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The Old Switchboard
Part Six
by Romaine Walburn & Maricia Mlynek
     

Updated on Wednesday*:

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The telephone office was a job perfectly suited for the Haught family.

It was a job that Betty could do and still take care of Paul, who was hurt in an industrial accident when he was 19. He never completely recovered from his injuries. His back was broken, as well as both legs.

The accident happened a long time before great hospitals and good care. He improved somewhat through the years, but always walked on crutches.

Betty took excellent care of him, and he took care of her too. He would make sure the lines and phones were kept in good condition, with the help of boys and men from the area.

As a result of Paul’s condition, people stopped by and spent time with him at the office at all hours of the day and night. It was the one place in Key that everyone knew that someone would be awake at all hours of the day.

As the years progressed, there came to be as many night visitors as day visitors.

Some of the nighttime guests were men from the Ohio State Highway Patrol and the Belmont County sheriff, or some of his deputies. Betty’s cooking was famous among the peace officers. They knew that the coffee pot was always on, and there were cookies, cakes or pies in the kitchen.

Sheriff George or Officer Caldwell could always enjoy a good conversation or a quick game of dominoes, even at 2 a.m., with Paul. The news coming in on the party lines often had important tidbits for the officers and helped to keep them abreast of the “going ons” of the area.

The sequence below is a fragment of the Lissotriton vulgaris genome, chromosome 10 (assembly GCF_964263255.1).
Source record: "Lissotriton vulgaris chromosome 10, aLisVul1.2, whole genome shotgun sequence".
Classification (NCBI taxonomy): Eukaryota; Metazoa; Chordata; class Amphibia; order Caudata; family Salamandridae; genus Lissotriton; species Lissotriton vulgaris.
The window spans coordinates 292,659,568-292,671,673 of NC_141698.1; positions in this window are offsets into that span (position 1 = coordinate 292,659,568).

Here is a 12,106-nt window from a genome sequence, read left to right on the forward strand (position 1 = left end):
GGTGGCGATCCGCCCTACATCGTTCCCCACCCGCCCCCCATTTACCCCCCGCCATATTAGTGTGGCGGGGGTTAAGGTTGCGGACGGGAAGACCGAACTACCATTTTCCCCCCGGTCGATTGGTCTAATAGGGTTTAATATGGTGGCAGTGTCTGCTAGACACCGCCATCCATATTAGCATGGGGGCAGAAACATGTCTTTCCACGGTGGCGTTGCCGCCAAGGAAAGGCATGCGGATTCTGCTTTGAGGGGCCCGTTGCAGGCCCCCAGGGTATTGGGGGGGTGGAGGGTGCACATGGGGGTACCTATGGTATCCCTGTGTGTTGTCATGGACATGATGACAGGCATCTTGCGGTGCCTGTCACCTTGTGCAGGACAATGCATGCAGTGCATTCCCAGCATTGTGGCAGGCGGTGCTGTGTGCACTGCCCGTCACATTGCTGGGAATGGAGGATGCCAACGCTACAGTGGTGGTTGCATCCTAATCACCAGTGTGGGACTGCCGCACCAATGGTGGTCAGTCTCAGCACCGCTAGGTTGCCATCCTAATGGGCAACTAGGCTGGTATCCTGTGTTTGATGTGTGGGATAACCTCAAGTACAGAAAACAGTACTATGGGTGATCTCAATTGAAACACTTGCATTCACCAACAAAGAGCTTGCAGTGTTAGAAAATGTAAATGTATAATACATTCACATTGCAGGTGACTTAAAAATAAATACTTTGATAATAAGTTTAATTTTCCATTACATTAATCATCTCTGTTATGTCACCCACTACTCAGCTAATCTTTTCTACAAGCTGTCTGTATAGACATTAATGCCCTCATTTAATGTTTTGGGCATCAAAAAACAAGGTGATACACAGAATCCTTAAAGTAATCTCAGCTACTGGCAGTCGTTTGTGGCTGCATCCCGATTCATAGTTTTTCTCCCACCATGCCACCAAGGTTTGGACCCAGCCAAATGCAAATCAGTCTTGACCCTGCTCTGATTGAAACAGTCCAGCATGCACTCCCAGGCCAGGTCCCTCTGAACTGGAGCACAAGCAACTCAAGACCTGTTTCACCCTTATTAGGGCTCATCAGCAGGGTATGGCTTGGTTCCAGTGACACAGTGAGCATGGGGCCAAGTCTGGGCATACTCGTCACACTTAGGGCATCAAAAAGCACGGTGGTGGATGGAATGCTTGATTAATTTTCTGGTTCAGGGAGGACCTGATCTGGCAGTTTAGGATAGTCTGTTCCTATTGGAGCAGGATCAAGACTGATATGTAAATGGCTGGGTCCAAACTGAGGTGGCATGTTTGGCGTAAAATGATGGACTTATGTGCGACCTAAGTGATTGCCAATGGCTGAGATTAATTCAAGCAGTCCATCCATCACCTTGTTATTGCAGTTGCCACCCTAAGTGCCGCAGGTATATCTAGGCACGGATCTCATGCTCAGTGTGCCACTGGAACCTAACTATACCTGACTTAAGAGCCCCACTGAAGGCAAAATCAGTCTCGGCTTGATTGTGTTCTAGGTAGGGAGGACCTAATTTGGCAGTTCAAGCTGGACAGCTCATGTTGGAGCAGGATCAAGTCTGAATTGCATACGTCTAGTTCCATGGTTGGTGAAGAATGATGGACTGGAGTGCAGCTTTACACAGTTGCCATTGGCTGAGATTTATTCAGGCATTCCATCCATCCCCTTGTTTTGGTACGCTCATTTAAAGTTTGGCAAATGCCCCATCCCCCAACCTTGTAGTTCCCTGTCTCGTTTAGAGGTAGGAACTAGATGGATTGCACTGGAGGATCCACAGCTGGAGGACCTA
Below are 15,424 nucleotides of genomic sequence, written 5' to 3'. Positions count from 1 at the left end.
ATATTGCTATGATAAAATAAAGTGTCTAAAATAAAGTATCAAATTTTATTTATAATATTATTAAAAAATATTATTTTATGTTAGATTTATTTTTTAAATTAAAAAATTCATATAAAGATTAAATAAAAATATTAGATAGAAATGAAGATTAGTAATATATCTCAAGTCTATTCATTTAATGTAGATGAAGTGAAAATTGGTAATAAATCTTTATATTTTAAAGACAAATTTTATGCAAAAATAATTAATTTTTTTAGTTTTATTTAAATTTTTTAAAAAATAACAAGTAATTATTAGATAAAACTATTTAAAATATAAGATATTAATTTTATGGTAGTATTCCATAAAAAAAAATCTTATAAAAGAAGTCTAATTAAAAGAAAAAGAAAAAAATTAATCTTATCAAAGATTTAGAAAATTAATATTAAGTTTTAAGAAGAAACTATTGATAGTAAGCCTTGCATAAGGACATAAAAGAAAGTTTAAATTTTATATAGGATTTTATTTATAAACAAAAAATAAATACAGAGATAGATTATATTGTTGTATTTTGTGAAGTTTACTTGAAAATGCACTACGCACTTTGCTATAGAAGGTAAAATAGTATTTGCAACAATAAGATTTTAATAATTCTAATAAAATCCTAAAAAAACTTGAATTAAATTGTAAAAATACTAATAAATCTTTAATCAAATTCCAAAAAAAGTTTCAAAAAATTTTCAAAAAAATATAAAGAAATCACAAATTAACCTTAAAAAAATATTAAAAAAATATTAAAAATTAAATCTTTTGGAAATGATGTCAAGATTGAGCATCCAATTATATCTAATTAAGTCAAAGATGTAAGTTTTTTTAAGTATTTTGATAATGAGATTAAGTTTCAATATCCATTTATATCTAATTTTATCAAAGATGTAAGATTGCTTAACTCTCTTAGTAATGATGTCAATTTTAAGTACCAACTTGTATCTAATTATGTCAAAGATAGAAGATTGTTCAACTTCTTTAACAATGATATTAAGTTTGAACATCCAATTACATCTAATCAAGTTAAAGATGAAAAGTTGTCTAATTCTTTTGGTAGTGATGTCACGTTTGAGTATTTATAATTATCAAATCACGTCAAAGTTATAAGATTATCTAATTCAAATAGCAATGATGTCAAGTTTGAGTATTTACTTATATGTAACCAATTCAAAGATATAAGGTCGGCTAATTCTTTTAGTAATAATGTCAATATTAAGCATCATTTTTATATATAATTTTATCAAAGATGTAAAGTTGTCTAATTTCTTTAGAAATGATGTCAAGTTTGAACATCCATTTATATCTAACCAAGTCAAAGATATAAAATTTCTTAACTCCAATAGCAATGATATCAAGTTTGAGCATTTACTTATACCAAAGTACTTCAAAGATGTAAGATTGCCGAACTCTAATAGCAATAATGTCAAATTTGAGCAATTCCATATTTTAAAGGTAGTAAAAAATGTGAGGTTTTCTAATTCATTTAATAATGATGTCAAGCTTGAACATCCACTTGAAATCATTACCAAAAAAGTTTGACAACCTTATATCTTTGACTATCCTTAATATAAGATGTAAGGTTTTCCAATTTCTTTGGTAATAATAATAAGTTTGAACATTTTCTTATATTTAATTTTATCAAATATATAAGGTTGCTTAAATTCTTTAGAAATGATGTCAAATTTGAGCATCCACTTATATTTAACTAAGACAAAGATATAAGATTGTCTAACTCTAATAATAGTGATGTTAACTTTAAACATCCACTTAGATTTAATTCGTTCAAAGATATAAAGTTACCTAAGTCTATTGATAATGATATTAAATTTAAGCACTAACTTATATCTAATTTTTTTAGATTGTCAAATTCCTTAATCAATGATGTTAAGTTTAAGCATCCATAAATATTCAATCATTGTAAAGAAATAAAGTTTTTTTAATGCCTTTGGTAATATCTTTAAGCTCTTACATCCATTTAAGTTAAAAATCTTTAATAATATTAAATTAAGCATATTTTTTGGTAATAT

The road crews were also welcomed guests at the telephone office, especially when it was snowing. Mead Township road crews, with their bosses, Mr. Davis and Mr. Montgomery, ate a lot of hot meals in the Haughts’ living room.

The snowfall on Thanksgiving Day, 1950, was one of the biggest ever. It came hard and fast that night, shutting down all the main roads for days, and the side roads for weeks.

Paul’s father came in for Thanksgiving dinner that year. As evening was setting in, he began to coax the group to take him home. The sun was starting to set, and the evening was beautiful. Still, he kept telling everyone that it was going to snow. They teased him about snow, since there was such a pretty sunset. This was long before weather forecasts and snow predictions.

Paul and Betty’s son took Grandpa home that evening, with his little sister Romaine tagging along. When they got to Jacobsburg, he asked that they wait a minute while he got the threesome ice cream.

This was Thanksgiving Day. Mr. Davern’s store was closed, but that didn’t matter to Grandpa. His little granddaughter needed ice cream. Mr. Davern came to the door and got him a pint of ice cream. Grandpa said that was for her to enjoy while she watched it snow. Well, Grandpa was right. Snow it did. In fact, there was more than 30 inches in 24 hours.

The road crews were in and out of the telephone office over the next weeks. They kept the kitchen stocked with flour, sugar, lard, vanilla, milk, and anything else Betty needed or wanted. After all, they had to make sure she had plenty to bake and cook.

(continued next week)

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